11. 11. LITERATURE CIRCLE DEFINITION1. Children choose their own reading materials.2. Small temporary groups are formed, based on book choice.3. Different groups read different books4. Groups meet on a regular predictable schedule.5. Students use written or drawn notes to guide both their reading and discussion.6. Discussion topics come from the students7. Group meetings aim to be open, natural conversations. Often the conversations digress totopics relating to the students or loosely to the books, but should eventually return to the novel.8. The teacher serves as a facilitator, observer, listener and often a fellow reader, alongside thestudents. The teacher is not an instructor.9. Students are given roles or jobs to complete for each group meeting.10. The teacher should model how students facilitate each role or job.11. Evaluation is by teacher observation and student self-evaluation and should also includeextension projects.12. A spirit of playfulness and fun pervades the room.13. New groups form around new reading choices.(Daniels, 1994)Discussion prompts can be given by the teacher to encourage a direction for the students responses, such as"How does the setting affect the characters?""What are alternative solutions to the characters conflicts in the text?""What connections can you make with regard to the characters situation(s)?"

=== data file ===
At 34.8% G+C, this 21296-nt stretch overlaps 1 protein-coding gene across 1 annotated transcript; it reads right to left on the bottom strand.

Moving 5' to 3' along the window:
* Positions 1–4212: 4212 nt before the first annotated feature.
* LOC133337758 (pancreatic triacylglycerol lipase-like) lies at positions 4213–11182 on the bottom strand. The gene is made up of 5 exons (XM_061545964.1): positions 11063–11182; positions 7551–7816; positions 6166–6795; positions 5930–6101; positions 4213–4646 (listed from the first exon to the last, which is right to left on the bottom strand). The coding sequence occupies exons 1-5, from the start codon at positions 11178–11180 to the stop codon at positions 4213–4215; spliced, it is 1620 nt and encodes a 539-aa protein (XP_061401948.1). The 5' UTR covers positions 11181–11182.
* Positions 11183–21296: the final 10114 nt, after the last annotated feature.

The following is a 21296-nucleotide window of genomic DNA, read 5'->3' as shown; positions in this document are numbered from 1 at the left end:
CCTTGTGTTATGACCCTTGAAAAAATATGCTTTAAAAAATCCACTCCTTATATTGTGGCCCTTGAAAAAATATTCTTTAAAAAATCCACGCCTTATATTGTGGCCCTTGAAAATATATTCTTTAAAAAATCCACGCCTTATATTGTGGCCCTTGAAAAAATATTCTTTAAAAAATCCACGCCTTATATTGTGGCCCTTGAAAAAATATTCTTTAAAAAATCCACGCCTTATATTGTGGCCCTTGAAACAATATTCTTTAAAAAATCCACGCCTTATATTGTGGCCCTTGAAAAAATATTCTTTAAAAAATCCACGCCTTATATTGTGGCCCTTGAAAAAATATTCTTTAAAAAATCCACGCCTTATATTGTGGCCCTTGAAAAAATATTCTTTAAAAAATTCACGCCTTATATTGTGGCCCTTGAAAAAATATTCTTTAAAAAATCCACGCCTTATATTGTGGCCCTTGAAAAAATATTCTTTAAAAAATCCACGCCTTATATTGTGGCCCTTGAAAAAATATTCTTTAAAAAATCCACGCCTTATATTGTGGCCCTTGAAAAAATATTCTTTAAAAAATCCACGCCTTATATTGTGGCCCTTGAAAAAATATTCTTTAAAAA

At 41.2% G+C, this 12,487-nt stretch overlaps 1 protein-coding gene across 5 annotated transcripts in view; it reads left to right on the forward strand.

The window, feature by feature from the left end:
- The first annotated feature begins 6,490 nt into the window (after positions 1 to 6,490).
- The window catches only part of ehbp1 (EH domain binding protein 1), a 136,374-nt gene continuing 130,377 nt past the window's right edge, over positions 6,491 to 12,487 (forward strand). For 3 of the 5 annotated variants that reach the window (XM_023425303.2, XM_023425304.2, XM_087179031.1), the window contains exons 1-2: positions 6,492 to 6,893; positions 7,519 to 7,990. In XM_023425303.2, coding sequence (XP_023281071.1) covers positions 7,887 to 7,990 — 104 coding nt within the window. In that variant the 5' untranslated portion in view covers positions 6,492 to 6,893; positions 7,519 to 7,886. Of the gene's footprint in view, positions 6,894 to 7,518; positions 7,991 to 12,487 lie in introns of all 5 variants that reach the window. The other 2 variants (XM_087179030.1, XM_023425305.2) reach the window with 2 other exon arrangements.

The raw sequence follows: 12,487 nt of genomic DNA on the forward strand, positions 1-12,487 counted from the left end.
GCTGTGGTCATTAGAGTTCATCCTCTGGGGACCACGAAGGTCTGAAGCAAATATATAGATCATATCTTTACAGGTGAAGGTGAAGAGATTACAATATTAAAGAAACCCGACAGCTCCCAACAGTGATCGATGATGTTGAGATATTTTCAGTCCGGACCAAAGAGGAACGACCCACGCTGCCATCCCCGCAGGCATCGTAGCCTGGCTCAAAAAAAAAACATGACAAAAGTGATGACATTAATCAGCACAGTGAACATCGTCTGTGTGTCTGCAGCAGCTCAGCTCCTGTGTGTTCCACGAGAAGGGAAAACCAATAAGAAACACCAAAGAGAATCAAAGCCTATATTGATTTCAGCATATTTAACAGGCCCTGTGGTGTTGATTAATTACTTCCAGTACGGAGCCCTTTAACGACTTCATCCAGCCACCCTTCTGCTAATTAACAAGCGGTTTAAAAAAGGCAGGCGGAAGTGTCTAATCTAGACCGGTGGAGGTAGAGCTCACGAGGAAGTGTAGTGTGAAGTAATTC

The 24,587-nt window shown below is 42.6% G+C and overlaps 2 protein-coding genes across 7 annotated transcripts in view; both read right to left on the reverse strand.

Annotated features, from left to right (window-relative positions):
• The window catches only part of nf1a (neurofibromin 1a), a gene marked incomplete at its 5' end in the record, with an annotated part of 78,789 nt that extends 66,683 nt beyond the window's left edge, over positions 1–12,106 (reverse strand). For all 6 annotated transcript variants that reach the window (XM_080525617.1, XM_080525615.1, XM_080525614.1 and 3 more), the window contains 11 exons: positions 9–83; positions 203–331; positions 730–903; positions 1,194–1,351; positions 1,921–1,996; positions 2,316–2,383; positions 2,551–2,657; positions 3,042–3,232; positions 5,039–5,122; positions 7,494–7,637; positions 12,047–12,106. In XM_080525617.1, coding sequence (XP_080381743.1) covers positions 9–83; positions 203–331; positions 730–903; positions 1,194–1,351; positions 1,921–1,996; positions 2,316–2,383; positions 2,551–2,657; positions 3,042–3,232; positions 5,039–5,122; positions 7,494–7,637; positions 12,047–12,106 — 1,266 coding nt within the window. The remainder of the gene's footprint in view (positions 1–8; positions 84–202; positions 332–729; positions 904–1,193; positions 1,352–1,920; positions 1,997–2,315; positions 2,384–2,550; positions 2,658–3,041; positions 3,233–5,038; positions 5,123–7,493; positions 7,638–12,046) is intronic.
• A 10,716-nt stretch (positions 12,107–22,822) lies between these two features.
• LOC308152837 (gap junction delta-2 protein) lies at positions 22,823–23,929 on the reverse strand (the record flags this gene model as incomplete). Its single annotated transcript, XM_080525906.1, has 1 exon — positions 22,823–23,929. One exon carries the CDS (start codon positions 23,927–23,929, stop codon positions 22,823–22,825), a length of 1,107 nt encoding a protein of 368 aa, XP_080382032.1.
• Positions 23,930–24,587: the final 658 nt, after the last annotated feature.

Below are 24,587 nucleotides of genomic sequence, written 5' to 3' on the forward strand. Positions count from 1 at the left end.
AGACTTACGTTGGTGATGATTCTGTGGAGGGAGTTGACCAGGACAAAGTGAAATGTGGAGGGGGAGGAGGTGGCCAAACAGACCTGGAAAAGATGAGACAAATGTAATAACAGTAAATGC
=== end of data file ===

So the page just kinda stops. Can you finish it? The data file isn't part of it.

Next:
12. 12. FORMATS FOR DISCUSSIONBonnie Campbell Hill, Katherine L. Schlick Noe, and Nancy J. Johnson
  13. 13. INFORMATION FOR THE DISCUSSIONBonnie Campbell Hill, Katherine L. Schlick Noe, and Nancy J. Johnson
  14. 14. INFORMATION FOR THE DISCUSSIONBonnie Campbell Hill, Katherine L. Schlick Noe, and Nancy J. Johnson